BANGKOK (Reuters) – Thailand on Monday reported a new daily record of 31 coronavirus deaths, the health ministry said, as the Southeast Asian country grapples with a third wave of infections.
After managing to largely control the virus for around a year through shutdowns and strict border controls, Thailand has faced a spike in cases since early April that is proving harder to control and putting pressure on parts of the medical system.
The ministry recorded 2,041 new COVID-19 cases, taking the country’s total number to 71,025 since the pandemic began last year. The total number of fatalities now stands at 276.
The new outbreak, which includes the highly transmissible B.1.1.7 variant first detected in Britain, has accounted for more than half of total cases and deaths since the start of the pandemic leaving Thais worried about when it might end.
“It’s horrible this time round,” said 39-year-old bus driver Chaowan Tessana, adding his work days had been halved from 15 days per month to six or seven.
“I don’t know what to do, so I’m just living day by day.”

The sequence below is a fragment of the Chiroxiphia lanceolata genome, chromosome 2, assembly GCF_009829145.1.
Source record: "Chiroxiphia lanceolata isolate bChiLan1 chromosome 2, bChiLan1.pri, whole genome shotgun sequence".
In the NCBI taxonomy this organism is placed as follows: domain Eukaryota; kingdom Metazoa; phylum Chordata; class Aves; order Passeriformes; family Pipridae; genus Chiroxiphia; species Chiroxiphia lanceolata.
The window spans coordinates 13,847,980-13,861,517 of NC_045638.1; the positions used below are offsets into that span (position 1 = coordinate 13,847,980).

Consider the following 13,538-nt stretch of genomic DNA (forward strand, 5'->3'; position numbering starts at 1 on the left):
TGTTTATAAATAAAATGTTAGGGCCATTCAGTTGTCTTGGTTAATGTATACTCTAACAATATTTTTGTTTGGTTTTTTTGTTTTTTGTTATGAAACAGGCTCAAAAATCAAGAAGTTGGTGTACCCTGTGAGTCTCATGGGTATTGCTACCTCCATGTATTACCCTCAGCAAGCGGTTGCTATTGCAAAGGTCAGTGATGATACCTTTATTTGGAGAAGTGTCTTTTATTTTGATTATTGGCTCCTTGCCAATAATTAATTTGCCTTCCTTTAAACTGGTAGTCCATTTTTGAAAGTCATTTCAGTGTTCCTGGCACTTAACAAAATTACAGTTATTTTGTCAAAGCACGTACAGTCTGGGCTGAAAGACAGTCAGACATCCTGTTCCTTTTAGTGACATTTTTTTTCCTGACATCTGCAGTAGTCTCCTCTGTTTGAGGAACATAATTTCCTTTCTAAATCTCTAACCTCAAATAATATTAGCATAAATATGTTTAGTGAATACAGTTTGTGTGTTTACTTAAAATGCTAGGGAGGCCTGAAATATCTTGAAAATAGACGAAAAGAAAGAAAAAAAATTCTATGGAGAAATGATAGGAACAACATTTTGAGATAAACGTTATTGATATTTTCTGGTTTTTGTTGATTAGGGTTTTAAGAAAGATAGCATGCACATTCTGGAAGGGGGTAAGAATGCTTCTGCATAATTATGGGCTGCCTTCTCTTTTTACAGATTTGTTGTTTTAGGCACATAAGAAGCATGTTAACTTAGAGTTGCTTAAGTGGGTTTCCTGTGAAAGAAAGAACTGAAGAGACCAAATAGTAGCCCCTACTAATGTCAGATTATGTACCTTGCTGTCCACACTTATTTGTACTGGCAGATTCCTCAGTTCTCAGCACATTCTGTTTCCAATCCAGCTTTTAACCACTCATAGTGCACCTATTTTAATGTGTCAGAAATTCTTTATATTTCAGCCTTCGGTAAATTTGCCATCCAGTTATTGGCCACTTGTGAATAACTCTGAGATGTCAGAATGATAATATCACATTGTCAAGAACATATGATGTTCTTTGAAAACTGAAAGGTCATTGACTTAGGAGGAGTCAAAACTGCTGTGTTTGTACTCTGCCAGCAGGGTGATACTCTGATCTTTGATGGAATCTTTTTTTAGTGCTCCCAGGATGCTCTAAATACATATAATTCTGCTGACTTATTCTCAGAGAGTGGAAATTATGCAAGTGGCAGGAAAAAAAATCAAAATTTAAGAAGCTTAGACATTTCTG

Authorities say the situation should ease in coming weeks as a result of restrictions including shutting bars and public venues in Bangkok .
Thailand aims to have 70% of the population vaccinated against COVID-19 by the end of the year, though the rollout has been slower compared with some neighbouring countries.
Registration for vaccinating the general public began on Saturday, with about 16 million people aged over 60 or those with pre-existing medical conditions getting priority.
Mass inoculations are set to begin in June, when the first batch of what is targetted to reach 61 million locally manufactured AstraZeneca doses becomes available.
Thailand’s Food and Drug Administration has approved the AstraZeneca, Sinovac Biotech, and Johnson & Johnson vaccines for use so far.
The agency said on Monday it was processing Moderna’s registration request, while India’s Bharat Biotech and Russia’s Sputnik V were also submitting documents for registration.
(Reporting by Patpicha Tanakasempipat, Panarat Thepgumpanat and Juarawee Kittisilpa; Editing by Ed Davies)